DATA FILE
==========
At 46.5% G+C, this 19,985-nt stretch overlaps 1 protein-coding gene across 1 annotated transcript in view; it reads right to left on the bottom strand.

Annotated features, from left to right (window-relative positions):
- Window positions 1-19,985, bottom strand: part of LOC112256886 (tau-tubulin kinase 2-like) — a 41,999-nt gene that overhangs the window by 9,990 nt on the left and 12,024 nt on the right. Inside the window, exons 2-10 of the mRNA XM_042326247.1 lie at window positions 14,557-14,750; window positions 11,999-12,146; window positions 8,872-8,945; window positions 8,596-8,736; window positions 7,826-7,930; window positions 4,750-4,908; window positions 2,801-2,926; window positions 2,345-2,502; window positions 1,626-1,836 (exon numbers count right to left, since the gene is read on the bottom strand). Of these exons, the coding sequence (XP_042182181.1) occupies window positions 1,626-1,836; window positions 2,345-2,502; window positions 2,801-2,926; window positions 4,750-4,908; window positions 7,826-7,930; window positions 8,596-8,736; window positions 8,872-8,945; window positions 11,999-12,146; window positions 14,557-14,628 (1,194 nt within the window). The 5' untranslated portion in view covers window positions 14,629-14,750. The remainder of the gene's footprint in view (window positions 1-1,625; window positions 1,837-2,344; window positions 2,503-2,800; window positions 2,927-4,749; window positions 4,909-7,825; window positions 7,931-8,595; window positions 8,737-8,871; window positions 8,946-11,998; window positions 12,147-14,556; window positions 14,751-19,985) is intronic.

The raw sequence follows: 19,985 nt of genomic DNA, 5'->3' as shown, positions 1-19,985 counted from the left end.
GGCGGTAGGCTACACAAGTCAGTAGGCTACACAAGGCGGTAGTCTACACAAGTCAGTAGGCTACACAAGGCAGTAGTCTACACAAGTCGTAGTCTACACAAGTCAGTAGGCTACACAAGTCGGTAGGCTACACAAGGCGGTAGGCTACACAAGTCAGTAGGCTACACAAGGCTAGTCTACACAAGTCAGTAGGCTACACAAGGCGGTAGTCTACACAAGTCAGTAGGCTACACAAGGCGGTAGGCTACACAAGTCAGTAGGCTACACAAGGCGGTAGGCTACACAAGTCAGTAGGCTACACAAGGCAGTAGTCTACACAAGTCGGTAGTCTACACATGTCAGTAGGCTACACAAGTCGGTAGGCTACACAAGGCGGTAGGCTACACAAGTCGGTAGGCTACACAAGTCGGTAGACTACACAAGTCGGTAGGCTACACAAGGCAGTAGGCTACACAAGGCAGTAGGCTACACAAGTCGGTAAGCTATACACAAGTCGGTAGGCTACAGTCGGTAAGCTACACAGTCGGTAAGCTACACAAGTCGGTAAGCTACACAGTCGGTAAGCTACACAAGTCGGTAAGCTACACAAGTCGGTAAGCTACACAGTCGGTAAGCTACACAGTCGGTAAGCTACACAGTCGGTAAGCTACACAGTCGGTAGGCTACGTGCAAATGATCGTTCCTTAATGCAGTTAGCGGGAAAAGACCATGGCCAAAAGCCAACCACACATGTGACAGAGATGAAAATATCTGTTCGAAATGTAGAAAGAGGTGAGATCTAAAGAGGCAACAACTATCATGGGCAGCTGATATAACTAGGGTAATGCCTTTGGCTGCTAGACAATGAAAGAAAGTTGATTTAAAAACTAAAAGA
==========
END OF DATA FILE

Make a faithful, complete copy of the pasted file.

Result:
At 46.5% G+C, this 19,985-nt stretch overlaps 1 protein-coding gene across 1 annotated transcript in view; it reads right to left on the bottom strand.

Annotated features, from left to right (window-relative positions):
- Window positions 1-19,985, bottom strand: part of LOC112256886 (tau-tubulin kinase 2-like) — a 41,999-nt gene that overhangs the window by 9,990 nt on the left and 12,024 nt on the right. Inside the window, exons 2-10 of the mRNA XM_042326247.1 lie at window positions 14,557-14,750; window positions 11,999-12,146; window positions 8,872-8,945; window positions 8,596-8,736; window positions 7,826-7,930; window positions 4,750-4,908; window positions 2,801-2,926; window positions 2,345-2,502; window positions 1,626-1,836 (exon numbers count right to left, since the gene is read on the bottom strand). Of these exons, the coding sequence (XP_042182181.1) occupies window positions 1,626-1,836; window positions 2,345-2,502; window positions 2,801-2,926; window positions 4,750-4,908; window positions 7,826-7,930; window positions 8,596-8,736; window positions 8,872-8,945; window positions 11,999-12,146; window positions 14,557-14,628 (1,194 nt within the window). The 5' untranslated portion in view covers window positions 14,629-14,750. The remainder of the gene's footprint in view (window positions 1-1,625; window positions 1,837-2,344; window positions 2,503-2,800; window positions 2,927-4,749; window positions 4,909-7,825; window positions 7,931-8,595; window positions 8,737-8,871; window positions 8,946-11,998; window positions 12,147-14,556; window positions 14,751-19,985) is intronic.

The raw sequence follows: 19,985 nt of genomic DNA, 5'->3' as shown, positions 1-19,985 counted from the left end.
GGCGGTAGGCTACACAAGTCAGTAGGCTACACAAGGCGGTAGTCTACACAAGTCAGTAGGCTACACAAGGCAGTAGTCTACACAAGTCGTAGTCTACACAAGTCAGTAGGCTACACAAGTCGGTAGGCTACACAAGGCGGTAGGCTACACAAGTCAGTAGGCTACACAAGGCTAGTCTACACAAGTCAGTAGGCTACACAAGGCGGTAGTCTACACAAGTCAGTAGGCTACACAAGGCGGTAGGCTACACAAGTCAGTAGGCTACACAAGGCGGTAGGCTACACAAGTCAGTAGGCTACACAAGGCAGTAGTCTACACAAGTCGGTAGTCTACACATGTCAGTAGGCTACACAAGTCGGTAGGCTACACAAGGCGGTAGGCTACACAAGTCGGTAGGCTACACAAGTCGGTAGACTACACAAGTCGGTAGGCTACACAAGGCAGTAGGCTACACAAGGCAGTAGGCTACACAAGTCGGTAAGCTATACACAAGTCGGTAGGCTACAGTCGGTAAGCTACACAGTCGGTAAGCTACACAAGTCGGTAAGCTACACAGTCGGTAAGCTACACAAGTCGGTAAGCTACACAAGTCGGTAAGCTACACAGTCGGTAAGCTACACAGTCGGTAAGCTACACAGTCGGTAAGCTACACAGTCGGTAGGCTACGTGCAAATGATCGTTCCTTAATGCAGTTAGCGGGAAAAGACCATGGCCAAAAGCCAACCACACATGTGACAGAGATGAAAATATCTGTTCGAAATGTAGAAAGAGGTGAGATCTAAAGAGGCAACAACTATCATGGGCAGCTGATATAACTAGGGTAATGCCTTTGGCTGCTAGACAATGAAAGAAAGTTGATTTAAAAACTAAAAGA